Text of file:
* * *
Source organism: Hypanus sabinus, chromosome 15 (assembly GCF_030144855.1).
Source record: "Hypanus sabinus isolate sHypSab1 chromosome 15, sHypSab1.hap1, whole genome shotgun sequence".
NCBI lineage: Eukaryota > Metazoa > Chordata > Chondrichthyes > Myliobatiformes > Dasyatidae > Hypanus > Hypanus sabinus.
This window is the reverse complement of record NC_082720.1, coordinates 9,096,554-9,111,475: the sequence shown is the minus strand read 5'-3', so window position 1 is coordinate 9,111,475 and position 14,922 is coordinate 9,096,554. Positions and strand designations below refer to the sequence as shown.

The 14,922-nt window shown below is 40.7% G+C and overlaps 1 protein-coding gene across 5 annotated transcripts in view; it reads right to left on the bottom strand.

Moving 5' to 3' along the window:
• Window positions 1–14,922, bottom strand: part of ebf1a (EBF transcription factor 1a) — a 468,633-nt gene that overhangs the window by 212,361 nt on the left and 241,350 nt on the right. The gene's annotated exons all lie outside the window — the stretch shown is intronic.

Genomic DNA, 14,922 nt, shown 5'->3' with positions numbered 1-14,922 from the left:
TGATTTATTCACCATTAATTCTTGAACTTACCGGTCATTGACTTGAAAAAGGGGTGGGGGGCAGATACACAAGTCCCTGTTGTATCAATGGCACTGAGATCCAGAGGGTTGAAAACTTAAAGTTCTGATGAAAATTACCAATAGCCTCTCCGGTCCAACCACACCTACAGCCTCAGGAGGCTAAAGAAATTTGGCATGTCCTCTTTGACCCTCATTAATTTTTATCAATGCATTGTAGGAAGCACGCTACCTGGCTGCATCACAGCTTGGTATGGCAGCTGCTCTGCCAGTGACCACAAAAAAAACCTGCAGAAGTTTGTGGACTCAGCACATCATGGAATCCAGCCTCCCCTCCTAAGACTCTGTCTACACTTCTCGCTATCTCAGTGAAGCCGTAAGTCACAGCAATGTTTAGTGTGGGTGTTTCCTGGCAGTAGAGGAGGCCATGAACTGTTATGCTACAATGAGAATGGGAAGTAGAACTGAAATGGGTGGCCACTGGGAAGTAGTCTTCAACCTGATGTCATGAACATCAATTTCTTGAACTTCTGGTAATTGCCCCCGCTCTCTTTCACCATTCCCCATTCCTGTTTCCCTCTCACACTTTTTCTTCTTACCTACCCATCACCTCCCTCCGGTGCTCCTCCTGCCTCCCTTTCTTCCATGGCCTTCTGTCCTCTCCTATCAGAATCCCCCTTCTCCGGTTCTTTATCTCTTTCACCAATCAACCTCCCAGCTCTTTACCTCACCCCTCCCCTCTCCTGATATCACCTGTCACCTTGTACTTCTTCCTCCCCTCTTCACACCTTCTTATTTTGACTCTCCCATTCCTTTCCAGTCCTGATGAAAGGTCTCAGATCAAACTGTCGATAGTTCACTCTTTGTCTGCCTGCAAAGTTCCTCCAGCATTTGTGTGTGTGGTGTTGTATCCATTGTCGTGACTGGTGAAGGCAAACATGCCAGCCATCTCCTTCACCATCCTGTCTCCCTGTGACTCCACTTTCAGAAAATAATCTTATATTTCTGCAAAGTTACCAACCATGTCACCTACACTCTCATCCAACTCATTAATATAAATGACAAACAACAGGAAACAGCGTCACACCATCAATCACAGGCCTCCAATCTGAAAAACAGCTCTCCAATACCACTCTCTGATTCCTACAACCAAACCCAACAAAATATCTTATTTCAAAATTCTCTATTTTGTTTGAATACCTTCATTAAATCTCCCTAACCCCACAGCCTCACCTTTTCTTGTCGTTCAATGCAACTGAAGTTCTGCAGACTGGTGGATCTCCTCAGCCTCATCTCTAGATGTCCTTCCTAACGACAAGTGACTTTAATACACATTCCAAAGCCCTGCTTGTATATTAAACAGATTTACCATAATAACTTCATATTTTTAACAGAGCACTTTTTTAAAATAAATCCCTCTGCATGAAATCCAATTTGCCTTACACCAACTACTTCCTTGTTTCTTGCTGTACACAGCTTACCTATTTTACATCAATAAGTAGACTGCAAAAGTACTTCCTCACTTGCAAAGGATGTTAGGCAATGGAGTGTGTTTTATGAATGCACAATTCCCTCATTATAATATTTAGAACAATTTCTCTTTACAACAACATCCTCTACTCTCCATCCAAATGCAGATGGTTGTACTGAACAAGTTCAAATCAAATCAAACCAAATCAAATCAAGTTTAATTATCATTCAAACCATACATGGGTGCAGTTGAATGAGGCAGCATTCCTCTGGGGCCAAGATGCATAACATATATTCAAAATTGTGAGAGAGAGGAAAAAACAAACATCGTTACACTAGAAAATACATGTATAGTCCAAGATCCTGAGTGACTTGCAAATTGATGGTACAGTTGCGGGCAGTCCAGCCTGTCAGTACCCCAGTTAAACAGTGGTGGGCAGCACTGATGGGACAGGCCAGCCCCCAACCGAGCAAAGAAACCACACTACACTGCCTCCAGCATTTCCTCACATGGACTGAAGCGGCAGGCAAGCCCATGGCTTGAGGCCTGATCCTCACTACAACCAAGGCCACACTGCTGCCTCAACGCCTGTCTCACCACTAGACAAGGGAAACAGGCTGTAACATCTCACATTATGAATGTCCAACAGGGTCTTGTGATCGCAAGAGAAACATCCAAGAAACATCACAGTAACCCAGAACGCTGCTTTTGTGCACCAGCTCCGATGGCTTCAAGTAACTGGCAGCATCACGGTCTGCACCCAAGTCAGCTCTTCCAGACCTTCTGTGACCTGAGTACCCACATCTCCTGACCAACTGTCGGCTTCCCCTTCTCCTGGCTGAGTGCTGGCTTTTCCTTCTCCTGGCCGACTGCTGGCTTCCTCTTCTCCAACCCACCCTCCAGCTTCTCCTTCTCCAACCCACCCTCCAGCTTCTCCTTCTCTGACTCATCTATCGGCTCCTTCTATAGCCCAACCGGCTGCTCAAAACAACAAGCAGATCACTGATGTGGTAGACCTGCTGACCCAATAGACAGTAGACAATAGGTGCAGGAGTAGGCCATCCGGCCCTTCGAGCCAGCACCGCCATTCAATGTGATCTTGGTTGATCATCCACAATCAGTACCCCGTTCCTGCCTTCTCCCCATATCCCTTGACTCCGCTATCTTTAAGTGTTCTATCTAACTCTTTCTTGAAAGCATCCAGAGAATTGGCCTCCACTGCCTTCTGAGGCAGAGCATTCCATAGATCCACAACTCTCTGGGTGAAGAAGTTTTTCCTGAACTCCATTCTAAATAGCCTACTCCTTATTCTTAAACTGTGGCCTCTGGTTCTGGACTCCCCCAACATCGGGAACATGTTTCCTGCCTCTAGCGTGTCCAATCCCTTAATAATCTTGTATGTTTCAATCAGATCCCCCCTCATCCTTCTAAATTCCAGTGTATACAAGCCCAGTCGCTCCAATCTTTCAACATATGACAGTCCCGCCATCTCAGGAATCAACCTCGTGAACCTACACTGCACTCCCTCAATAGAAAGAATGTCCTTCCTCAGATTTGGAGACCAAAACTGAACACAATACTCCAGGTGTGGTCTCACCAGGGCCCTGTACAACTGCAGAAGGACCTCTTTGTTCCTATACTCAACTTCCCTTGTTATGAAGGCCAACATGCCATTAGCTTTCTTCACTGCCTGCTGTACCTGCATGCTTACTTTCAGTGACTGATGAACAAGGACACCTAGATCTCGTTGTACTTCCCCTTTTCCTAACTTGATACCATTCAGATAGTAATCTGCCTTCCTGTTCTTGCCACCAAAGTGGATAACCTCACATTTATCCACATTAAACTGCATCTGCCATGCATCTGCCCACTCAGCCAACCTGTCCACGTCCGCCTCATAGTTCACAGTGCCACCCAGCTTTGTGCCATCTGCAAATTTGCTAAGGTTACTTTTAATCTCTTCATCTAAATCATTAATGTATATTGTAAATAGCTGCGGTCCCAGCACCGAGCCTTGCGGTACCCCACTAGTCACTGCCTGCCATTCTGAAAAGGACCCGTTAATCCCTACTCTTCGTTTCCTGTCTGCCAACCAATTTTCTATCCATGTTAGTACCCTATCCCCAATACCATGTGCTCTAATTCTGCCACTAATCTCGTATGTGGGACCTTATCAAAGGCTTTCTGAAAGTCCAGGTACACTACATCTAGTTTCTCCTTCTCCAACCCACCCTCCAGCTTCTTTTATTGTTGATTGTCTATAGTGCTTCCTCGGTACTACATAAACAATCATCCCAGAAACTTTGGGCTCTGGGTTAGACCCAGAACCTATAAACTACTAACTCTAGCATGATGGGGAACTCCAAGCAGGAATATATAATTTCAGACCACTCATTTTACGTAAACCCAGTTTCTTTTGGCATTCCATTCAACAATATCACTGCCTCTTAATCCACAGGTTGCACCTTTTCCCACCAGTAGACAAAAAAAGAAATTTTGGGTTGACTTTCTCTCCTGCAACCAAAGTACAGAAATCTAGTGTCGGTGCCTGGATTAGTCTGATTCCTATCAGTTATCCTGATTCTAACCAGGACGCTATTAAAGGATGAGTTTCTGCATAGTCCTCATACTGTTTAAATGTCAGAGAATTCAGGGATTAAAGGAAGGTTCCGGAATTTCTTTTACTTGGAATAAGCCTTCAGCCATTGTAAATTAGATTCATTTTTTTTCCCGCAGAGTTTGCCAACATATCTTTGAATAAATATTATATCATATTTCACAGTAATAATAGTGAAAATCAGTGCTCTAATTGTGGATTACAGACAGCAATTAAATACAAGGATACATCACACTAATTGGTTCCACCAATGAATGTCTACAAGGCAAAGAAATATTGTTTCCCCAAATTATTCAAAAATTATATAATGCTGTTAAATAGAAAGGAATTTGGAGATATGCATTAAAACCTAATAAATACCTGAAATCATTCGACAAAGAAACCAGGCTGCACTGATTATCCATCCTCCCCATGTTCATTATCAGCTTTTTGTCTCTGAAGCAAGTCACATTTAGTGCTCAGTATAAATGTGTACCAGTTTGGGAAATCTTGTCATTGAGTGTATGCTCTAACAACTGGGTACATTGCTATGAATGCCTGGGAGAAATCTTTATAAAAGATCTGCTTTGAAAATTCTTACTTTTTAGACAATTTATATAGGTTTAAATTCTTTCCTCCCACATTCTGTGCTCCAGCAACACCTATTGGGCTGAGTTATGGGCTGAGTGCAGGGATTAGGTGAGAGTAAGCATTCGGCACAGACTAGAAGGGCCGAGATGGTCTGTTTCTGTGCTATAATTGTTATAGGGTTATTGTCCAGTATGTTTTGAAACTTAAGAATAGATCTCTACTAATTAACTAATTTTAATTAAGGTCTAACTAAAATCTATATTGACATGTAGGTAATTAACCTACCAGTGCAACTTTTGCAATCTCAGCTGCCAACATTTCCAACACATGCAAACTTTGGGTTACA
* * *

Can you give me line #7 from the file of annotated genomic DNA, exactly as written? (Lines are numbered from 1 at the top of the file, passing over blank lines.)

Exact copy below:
• Window positions 1–14,922, bottom strand: part of ebf1a (EBF transcription factor 1a) — a 468,633-nt gene that overhangs the window by 212,361 nt on the left and 241,350 nt on the right. The gene's annotated exons all lie outside the window — the stretch shown is intronic.